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Join the informed writers of The Times' editorial board in lively discussions at our blog, Opinion Northwest.

Topic: smoking

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February 6, 2014 at 6:08 AM

Poll: Do you think drugstores should follow CVS’ decision to stop selling cigarettes?

There are no CVS chains in Washington right now, but the national drugstore giant’s decision Wednesday to stop selling tobacco in its 7,400 stores by October 2014 is a game-changing move that should force competitors to consider doing the same.

Here’s CVS Chief Executive Officer Larry Merlo’s message explaining why the company is letting go of an estimated $2 billion in tobacco sales.

Keep in mind the company can take this bold step because it is expanding its role and generating revenue as a health care provider.

According to this Associated Press story, Target is the only other big-name pharmacy in the U.S. to resist selling tobacco products.Will other major competitors such as Wal-Mart, Walgreens and Rite Aid do the same? They should.

Take this poll and share your opinion:

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Comments | More in Polls | Topics: cessation, cvs, smoking

January 22, 2014 at 6:03 AM

Still smoking? More illnesses linked to tobacco use

Tobacco use is the leading cause of preventable death in King County and Washington state. As the editorial board argued in this Jan. 13 editorial, smoking rates have declined, but wide health disparities persist between smokers and non-smokers. Here’s a previous Opinion Northwest blog post with charts illustrating the problem.

Smoking prevention and cessation efforts nationwide and in Washington should focus on populations more likely to smoke, including the less-educated, low-income, ethnic minority groups and people suffering from mental illness.

Last Friday, acting U.S. Surgeon General Boris Lushniak unveiled a new list of illnesses caused by smoking and tobacco use. The photos below are from the latest report’s executive summary. (Read this related news story in The Seattle Times.)

Health problems highlighted in red are new associations, including chronic diseases such as macular degeneration, congenital defects and orofacial clefts in babies, tuberculosis, diabetes, ectopic pregnancy, erectile dysfunction in men, rheumatoid arthritis and immunal dysfunction. The surgeon general also added liver and colorectal cancers to the list of consequences.

Screen Shot 2014-01-21 at 4.21.28 PM

Source: The Health Consequences of Smoking — 50 Years of Progress, U.S. Surgeon General

With regard to secondhand smoke, public health officials have added strokes in adults to the list of health consequences:

Source: The Health Consequences of Smoking — 50 Years of Progress, U.S. Surgeon General

Source: The Health Consequences of Smoking — 50 Years of Progress, U.S. Surgeon General

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Comments | Topics: health, smoking, tobacco

January 14, 2014 at 6:08 AM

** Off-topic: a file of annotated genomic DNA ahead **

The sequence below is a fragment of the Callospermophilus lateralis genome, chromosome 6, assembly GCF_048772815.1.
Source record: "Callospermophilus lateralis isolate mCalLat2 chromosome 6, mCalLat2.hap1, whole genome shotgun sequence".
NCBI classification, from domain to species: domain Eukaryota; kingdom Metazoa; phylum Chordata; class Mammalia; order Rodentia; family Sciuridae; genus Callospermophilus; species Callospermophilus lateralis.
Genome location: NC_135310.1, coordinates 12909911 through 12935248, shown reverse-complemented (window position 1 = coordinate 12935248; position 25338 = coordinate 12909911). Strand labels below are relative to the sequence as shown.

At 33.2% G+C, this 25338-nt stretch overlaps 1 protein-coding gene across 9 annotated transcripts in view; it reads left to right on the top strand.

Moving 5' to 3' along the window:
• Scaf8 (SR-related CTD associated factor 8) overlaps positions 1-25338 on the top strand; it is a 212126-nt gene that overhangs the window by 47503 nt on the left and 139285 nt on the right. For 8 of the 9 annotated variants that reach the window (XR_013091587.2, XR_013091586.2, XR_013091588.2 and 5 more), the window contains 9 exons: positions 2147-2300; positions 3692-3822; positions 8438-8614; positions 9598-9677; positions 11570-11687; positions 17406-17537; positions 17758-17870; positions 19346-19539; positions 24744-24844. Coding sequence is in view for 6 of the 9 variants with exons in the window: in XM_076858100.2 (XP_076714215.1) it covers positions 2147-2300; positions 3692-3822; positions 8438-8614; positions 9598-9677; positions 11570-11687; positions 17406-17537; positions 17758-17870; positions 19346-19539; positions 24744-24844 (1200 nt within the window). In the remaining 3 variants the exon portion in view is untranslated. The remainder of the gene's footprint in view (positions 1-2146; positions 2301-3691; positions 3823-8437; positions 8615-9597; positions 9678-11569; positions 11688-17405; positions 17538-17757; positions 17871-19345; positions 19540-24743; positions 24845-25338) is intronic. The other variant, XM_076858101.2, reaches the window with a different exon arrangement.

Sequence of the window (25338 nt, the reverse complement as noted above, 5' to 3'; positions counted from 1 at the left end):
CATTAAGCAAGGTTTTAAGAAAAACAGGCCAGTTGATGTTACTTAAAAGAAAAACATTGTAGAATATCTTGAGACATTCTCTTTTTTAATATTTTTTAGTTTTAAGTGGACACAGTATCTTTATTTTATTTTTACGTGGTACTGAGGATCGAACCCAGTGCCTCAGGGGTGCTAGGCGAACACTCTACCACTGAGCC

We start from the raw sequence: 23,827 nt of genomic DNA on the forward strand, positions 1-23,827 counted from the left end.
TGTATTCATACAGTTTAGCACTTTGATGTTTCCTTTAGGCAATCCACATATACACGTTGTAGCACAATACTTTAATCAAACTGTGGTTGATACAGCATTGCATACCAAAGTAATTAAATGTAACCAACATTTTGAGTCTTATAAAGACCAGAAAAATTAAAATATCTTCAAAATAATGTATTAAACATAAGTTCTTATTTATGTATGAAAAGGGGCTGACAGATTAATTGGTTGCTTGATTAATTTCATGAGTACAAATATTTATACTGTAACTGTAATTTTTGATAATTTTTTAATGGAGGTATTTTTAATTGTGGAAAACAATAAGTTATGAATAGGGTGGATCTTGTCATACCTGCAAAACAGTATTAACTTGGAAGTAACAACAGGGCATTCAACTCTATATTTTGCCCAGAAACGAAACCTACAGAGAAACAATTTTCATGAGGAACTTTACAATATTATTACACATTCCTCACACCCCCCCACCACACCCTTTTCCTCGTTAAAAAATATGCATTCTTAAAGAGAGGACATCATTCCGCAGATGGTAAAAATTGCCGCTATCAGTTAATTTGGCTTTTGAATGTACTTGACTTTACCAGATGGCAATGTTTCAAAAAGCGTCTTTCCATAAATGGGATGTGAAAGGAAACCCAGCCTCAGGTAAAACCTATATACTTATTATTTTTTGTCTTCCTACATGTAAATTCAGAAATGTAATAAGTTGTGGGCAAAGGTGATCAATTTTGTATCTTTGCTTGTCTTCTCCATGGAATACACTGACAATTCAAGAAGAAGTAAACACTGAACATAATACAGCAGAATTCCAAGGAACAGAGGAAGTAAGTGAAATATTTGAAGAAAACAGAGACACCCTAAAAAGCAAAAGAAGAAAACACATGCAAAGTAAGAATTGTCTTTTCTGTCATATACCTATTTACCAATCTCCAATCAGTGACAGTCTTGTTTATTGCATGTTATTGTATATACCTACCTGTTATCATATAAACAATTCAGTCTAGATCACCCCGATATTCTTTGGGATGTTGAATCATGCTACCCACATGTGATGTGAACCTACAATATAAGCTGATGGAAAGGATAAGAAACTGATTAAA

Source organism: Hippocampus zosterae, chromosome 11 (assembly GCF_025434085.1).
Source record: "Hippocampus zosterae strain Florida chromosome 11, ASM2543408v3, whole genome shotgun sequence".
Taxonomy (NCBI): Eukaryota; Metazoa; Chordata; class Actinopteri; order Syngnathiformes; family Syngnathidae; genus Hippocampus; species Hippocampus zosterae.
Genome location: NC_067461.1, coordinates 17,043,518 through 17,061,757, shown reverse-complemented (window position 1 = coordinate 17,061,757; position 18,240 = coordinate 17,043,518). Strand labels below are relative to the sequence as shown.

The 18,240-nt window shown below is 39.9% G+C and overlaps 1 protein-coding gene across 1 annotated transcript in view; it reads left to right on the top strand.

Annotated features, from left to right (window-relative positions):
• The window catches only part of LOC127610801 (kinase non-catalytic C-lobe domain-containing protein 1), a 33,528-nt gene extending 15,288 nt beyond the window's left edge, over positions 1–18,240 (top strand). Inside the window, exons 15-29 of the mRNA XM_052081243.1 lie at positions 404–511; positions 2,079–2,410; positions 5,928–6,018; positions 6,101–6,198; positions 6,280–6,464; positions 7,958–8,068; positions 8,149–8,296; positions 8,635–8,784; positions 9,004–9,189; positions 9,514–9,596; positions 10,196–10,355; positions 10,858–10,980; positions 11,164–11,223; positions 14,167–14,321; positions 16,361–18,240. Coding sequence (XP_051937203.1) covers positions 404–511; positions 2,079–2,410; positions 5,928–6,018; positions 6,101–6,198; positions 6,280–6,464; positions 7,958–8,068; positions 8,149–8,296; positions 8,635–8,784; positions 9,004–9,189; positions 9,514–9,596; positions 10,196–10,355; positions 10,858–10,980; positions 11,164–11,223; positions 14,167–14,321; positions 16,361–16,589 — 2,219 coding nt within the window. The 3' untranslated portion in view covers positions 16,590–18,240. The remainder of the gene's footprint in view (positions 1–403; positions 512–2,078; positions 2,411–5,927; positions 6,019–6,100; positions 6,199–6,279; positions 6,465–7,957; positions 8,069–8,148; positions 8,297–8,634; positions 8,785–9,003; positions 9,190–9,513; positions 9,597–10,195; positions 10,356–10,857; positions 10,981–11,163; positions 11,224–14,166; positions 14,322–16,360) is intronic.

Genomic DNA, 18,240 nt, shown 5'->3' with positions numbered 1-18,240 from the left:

5 charts about smoking in King County that will surprise you

U.S. Surgeon General Luther Terry holds a copy of the 387 page report of the Advisory Committe to the Surgeon General of the Public Health Service on the relationship of smoking to health Jan. 11, 1964. He spoke at a Washington news conference at which the study was released. It termed smoking a health hazard calling for corrective action. (AP Photo)

U.S. Surgeon General Luther Terry holds a copy of the 387-page report of the Advisory Committe to the Surgeon General of the Public Health Service on the relationship of smoking to health Jan. 11, 1964. He spoke at a Washington news conference at which the study was released. It termed smoking a health hazard calling for corrective action. (AP Photo)

Tuesday’s editorial in The Seattle Times focuses on the 50th anniversary of the U.S. Surgeon General’s report linking tobacco use to health risks. Please read it and help raise awareness about this public health crisis. Smoking is the leading cause of preventable death in King County and Washington state. And we can do something about it.

It doesn’t matter that about 88 percent of King County residents don’t use tobacco. We still have to worry about the 12 percent who do. They are the targets of the tobacco industry’s robust marketing campaigns. Low-income people are more likely to take up the habit, as are minorities and the less educated.

Nearly 4,800 kids take up smoking every year and 244,000 more minors are exposed to second-hand smoke at home. In Washington state, the Campaign for Tobacco-Free Kids reports 7,600 people die every year from tobacco use; about 124,000 under the age of 18 will die prematurely from smoking. Click on this link to see more disturbing statistics, including estimates that annual health care costs in Washington caused by smoking has reached nearly $2 billion.

Here are five charts from a 2012 King County Public Health Data Watch report that prove why further action is necessary to stamp out persistent tobacco use:

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Comments | Topics: king county, smoking, surgeon general